The design process followed for developing a patient-specific AM implant (author's own creation):

Doctor requests a patient-specific device

CT/MRI of patient's affected area is received

Where necessary, the patient's impression is requested

Check quality of scan data

Doctor submits requirements/inputs

Convert CT/MRI conversion with Mimics software

Manufacture pre-operative model in nylon

Where necessary, surgeon cuts model and prosthodontist makes a wax mock-up of proposed implant

Wax mock-up is reverse engineered to be used as input geometry for design software

Do initial design with 3Matic software

Send concept to surgeon

Do final design

Analyse finite element analysis (FEA) on design

Design cutting and drill guides

Manufacture implant in nylon- fit on pre-operative model and use as sizer in theatre

Do design review - design team sign-off

Surgeon completes sign-off

Manufacture implant in titanium

Figure 2 shows a generic flow diagram for all new product developments.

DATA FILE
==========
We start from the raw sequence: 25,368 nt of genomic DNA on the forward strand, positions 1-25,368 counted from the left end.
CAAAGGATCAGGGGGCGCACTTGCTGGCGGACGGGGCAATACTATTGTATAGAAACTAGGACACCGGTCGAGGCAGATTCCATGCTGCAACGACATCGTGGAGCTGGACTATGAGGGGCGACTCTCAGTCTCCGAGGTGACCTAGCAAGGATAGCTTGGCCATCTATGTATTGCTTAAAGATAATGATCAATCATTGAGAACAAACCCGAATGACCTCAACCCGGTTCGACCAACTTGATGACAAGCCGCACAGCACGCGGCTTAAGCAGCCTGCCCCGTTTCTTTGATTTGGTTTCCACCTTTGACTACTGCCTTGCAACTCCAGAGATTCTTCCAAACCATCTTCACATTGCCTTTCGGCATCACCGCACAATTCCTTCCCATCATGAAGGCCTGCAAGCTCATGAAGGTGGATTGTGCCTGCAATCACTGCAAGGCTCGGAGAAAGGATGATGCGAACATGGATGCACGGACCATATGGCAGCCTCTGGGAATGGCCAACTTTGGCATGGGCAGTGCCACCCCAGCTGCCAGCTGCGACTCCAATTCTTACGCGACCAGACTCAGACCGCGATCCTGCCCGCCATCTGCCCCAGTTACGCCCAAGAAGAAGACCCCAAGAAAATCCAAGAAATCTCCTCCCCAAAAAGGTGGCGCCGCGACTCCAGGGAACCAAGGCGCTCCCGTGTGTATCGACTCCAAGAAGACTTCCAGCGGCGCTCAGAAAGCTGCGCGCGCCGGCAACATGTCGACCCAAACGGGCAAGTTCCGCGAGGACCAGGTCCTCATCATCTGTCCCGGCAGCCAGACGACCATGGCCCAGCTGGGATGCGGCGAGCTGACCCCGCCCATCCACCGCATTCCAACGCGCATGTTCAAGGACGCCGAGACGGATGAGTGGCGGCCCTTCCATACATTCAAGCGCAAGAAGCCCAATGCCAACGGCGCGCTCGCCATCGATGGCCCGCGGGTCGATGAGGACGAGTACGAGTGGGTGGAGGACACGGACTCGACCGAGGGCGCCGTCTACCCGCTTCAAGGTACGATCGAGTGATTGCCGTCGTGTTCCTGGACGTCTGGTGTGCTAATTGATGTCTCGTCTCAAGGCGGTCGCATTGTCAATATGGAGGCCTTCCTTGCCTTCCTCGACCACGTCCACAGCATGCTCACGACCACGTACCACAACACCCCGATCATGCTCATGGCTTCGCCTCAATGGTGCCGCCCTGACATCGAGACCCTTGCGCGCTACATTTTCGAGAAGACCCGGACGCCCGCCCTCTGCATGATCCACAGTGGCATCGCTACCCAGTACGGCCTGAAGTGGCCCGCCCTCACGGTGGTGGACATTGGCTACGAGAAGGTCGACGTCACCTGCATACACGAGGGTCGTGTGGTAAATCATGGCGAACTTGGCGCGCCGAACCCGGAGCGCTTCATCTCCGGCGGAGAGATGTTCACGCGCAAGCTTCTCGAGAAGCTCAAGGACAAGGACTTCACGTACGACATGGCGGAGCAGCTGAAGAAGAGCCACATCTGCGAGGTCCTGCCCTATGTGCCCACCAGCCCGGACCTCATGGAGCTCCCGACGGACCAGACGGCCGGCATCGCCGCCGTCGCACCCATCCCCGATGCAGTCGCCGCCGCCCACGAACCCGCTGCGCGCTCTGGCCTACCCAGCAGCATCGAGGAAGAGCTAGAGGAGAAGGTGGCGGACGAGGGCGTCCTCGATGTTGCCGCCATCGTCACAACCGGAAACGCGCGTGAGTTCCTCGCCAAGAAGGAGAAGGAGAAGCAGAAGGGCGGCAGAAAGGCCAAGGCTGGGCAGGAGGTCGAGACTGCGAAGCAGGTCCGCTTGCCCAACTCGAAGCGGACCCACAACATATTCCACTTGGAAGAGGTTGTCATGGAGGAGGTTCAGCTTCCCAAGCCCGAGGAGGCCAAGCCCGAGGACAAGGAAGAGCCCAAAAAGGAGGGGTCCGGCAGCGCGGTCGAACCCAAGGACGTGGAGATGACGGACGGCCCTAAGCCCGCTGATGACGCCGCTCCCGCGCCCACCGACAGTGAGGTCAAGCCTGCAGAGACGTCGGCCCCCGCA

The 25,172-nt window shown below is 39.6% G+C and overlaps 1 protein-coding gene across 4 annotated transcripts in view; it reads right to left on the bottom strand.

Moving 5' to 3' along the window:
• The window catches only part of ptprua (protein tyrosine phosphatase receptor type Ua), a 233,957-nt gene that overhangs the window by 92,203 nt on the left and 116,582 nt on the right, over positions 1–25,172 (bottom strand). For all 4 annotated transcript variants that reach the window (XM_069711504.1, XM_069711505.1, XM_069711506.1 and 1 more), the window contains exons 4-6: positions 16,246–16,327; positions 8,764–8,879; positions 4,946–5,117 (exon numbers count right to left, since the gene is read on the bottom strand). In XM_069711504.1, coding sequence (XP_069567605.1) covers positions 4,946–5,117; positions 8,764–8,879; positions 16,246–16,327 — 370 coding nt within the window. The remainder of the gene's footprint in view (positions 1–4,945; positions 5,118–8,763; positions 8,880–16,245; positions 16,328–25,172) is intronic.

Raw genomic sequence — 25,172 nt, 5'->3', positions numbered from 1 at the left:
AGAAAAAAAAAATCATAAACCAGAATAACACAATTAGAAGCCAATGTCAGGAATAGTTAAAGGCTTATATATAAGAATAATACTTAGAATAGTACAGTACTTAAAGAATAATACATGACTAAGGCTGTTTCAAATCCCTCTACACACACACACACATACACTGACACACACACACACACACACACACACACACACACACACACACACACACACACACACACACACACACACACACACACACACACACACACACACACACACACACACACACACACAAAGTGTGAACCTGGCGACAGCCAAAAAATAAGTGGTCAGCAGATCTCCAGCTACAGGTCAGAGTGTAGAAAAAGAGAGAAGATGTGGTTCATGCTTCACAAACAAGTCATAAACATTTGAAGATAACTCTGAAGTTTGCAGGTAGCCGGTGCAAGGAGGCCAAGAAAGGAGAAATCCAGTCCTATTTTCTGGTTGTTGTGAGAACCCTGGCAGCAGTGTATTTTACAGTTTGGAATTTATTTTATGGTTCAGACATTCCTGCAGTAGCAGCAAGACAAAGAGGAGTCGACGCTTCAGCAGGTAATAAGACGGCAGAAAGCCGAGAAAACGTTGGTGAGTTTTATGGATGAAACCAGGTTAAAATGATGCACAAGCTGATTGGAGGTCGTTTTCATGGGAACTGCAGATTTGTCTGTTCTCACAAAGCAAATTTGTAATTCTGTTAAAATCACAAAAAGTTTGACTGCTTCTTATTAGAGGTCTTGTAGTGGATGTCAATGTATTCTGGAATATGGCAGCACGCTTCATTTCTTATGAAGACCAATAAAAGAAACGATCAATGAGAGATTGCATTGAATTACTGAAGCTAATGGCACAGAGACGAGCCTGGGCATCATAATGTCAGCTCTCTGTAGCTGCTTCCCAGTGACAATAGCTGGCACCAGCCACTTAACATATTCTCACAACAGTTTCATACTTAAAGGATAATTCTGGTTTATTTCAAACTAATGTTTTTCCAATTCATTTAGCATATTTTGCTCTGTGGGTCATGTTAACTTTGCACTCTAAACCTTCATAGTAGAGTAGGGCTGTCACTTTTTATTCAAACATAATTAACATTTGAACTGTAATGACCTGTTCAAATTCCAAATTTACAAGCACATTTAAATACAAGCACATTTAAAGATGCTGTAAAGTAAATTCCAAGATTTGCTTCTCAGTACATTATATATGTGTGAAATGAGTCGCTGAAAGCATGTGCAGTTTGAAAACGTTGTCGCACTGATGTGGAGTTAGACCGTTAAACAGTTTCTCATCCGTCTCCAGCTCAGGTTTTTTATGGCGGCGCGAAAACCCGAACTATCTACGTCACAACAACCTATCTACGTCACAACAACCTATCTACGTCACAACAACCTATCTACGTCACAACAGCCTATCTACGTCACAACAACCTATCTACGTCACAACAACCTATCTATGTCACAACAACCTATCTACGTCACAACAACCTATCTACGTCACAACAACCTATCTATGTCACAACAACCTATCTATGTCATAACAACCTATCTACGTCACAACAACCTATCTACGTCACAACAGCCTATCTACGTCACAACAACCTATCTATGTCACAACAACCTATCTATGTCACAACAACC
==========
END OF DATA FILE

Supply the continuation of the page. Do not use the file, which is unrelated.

3.2 Current risks associated with the design process

The risks in each process step were classified as internal (in-house) and/or external risks. This must be seen as an indication of possible risks identified (as a baseline) by the Centre for Rapid Prototyping and Manufacturing (CRPM) risk review team, which has used this implant design process and SLM process for more than 15 years (The CRPM risk review team comprises the executive management, management, the design and quality engineer, and a clinical advisor). It is not an exhaustive list, and other users of other technologies could identify additional risks. It is important to identify the current risks associated in the design process, and to develop ways to mitigate these risks. These risks will be quantified in this section. The risks are split between internal and external factors that can influence the outcome.

3.2.1 Internal risks